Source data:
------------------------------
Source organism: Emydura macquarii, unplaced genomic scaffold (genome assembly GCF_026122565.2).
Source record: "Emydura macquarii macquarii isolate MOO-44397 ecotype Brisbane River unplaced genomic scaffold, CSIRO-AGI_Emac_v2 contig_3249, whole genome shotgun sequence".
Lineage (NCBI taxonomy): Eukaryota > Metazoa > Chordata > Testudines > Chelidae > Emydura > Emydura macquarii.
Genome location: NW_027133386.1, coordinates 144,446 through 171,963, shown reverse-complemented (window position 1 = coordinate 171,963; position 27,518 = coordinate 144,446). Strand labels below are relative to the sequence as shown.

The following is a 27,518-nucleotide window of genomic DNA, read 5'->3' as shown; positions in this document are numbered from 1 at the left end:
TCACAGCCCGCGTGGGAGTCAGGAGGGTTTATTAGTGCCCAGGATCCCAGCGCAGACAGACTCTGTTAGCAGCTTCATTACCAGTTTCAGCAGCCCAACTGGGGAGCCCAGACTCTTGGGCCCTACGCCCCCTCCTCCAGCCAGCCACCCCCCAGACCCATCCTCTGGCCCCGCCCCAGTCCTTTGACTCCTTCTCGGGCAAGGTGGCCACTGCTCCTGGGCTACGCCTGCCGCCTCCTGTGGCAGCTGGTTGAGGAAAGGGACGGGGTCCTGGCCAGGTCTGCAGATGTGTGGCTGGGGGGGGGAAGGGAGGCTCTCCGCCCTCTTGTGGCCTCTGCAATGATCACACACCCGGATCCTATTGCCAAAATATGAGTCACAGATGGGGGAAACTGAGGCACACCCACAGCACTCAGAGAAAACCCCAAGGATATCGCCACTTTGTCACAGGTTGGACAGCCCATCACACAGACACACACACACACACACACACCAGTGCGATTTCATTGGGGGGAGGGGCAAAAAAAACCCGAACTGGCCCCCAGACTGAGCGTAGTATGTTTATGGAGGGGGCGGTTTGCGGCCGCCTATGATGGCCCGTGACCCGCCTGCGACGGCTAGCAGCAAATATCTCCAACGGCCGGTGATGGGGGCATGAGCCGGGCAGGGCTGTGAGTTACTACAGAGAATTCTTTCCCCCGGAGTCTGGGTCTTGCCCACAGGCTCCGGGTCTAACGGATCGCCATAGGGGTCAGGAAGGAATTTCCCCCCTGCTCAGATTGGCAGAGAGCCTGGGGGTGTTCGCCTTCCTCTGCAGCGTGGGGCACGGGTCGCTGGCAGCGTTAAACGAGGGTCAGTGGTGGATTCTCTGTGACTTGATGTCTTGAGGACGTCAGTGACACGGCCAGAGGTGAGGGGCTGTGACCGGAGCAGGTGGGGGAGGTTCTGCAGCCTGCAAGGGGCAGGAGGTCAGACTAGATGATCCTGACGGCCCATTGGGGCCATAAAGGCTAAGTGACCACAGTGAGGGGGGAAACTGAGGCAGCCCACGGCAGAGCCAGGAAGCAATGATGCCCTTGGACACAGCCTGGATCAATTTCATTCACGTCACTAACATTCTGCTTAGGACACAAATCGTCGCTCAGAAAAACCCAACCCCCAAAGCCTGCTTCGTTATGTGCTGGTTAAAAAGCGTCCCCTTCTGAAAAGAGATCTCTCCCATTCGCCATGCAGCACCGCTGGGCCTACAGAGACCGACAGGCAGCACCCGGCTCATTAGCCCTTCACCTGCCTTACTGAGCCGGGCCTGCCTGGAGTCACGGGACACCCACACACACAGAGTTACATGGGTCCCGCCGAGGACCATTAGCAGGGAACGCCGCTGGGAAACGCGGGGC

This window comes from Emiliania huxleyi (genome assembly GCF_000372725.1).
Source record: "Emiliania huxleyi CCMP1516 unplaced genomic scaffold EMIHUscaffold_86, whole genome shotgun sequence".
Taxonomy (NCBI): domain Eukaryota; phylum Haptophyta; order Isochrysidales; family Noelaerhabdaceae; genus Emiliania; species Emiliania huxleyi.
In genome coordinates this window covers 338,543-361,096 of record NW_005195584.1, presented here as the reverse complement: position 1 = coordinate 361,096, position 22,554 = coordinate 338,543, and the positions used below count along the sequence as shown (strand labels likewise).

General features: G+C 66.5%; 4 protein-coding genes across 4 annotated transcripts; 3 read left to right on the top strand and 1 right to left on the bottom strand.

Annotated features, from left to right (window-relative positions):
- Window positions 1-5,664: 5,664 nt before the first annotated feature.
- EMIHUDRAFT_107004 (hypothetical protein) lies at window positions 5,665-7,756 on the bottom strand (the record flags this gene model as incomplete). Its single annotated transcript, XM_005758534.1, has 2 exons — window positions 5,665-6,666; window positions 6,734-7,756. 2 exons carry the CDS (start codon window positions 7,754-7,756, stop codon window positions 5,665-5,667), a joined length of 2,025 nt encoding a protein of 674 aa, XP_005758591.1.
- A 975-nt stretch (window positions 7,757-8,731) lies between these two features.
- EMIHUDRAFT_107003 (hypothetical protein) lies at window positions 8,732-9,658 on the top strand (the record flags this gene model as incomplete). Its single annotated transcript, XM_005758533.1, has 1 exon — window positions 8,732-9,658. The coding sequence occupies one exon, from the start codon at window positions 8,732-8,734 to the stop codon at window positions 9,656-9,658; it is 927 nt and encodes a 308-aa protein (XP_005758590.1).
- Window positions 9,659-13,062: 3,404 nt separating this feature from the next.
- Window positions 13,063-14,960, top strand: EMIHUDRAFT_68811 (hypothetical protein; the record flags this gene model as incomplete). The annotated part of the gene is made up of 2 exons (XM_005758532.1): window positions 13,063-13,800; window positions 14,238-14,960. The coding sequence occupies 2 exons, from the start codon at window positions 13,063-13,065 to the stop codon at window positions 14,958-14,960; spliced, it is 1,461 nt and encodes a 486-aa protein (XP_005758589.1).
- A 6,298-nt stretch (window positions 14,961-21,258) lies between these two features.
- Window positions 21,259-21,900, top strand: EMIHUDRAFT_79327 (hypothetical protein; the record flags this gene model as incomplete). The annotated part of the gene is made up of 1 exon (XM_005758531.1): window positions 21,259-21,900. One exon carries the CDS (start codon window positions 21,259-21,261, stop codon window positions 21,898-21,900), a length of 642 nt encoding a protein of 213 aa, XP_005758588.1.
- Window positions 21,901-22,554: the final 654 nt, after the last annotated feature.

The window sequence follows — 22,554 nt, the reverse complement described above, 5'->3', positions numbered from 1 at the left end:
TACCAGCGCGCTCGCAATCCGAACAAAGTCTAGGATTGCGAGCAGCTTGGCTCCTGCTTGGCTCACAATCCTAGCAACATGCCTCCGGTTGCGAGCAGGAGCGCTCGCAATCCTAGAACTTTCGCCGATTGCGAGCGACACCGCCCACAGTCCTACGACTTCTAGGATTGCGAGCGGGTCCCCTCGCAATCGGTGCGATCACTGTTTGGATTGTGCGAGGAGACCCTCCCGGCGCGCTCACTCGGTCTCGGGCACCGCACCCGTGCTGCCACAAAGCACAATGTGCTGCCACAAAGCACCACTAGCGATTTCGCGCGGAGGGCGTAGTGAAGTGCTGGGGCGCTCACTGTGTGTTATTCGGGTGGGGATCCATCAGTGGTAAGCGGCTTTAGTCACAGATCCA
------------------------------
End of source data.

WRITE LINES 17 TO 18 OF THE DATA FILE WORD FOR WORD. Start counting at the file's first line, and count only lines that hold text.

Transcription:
- Window positions 9,659-13,062: 3,404 nt separating this feature from the next.
- Window positions 13,063-14,960, top strand: EMIHUDRAFT_68811 (hypothetical protein; the record flags this gene model as incomplete). The annotated part of the gene is made up of 2 exons (XM_005758532.1): window positions 13,063-13,800; window positions 14,238-14,960. The coding sequence occupies 2 exons, from the start codon at window positions 13,063-13,065 to the stop codon at window positions 14,958-14,960; spliced, it is 1,461 nt and encodes a 486-aa protein (XP_005758589.1).